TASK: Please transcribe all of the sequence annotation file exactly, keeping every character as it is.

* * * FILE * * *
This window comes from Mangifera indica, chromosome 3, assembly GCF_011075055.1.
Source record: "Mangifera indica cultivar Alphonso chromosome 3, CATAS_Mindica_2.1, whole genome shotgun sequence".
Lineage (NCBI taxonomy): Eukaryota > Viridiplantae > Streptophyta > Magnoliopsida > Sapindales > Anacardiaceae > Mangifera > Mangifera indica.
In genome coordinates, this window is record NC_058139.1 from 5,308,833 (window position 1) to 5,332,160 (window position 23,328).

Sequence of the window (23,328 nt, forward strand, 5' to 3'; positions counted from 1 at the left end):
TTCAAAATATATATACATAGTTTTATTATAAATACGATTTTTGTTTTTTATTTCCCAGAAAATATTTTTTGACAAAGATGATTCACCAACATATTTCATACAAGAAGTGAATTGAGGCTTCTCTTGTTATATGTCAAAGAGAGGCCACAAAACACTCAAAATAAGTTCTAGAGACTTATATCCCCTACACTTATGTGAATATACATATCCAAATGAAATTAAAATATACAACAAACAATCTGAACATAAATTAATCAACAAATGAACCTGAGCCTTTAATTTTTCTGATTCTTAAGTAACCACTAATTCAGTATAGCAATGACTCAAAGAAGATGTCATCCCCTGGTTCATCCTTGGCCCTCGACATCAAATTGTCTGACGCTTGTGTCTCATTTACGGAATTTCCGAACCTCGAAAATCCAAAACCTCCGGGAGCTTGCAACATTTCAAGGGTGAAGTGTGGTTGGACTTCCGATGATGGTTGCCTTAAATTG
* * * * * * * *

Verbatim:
This window comes from Mangifera indica, chromosome 3, assembly GCF_011075055.1.
Source record: "Mangifera indica cultivar Alphonso chromosome 3, CATAS_Mindica_2.1, whole genome shotgun sequence".
Lineage (NCBI taxonomy): Eukaryota > Viridiplantae > Streptophyta > Magnoliopsida > Sapindales > Anacardiaceae > Mangifera > Mangifera indica.
In genome coordinates, this window is record NC_058139.1 from 5,308,833 (window position 1) to 5,332,160 (window position 23,328).

Sequence of the window (23,328 nt, forward strand, 5' to 3'; positions counted from 1 at the left end):
TTCAAAATATATATACATAGTTTTATTATAAATACGATTTTTGTTTTTTATTTCCCAGAAAATATTTTTTGACAAAGATGATTCACCAACATATTTCATACAAGAAGTGAATTGAGGCTTCTCTTGTTATATGTCAAAGAGAGGCCACAAAACACTCAAAATAAGTTCTAGAGACTTATATCCCCTACACTTATGTGAATATACATATCCAAATGAAATTAAAATATACAACAAACAATCTGAACATAAATTAATCAACAAATGAACCTGAGCCTTTAATTTTTCTGATTCTTAAGTAACCACTAATTCAGTATAGCAATGACTCAAAGAAGATGTCATCCCCTGGTTCATCCTTGGCCCTCGACATCAAATTGTCTGACGCTTGTGTCTCATTTACGGAATTTCCGAACCTCGAAAATCCAAAACCTCCGGGAGCTTGCAACATTTCAAGGGTGAAGTGTGGTTGGACTTCCGATGATGGTTGCCTTAAATTG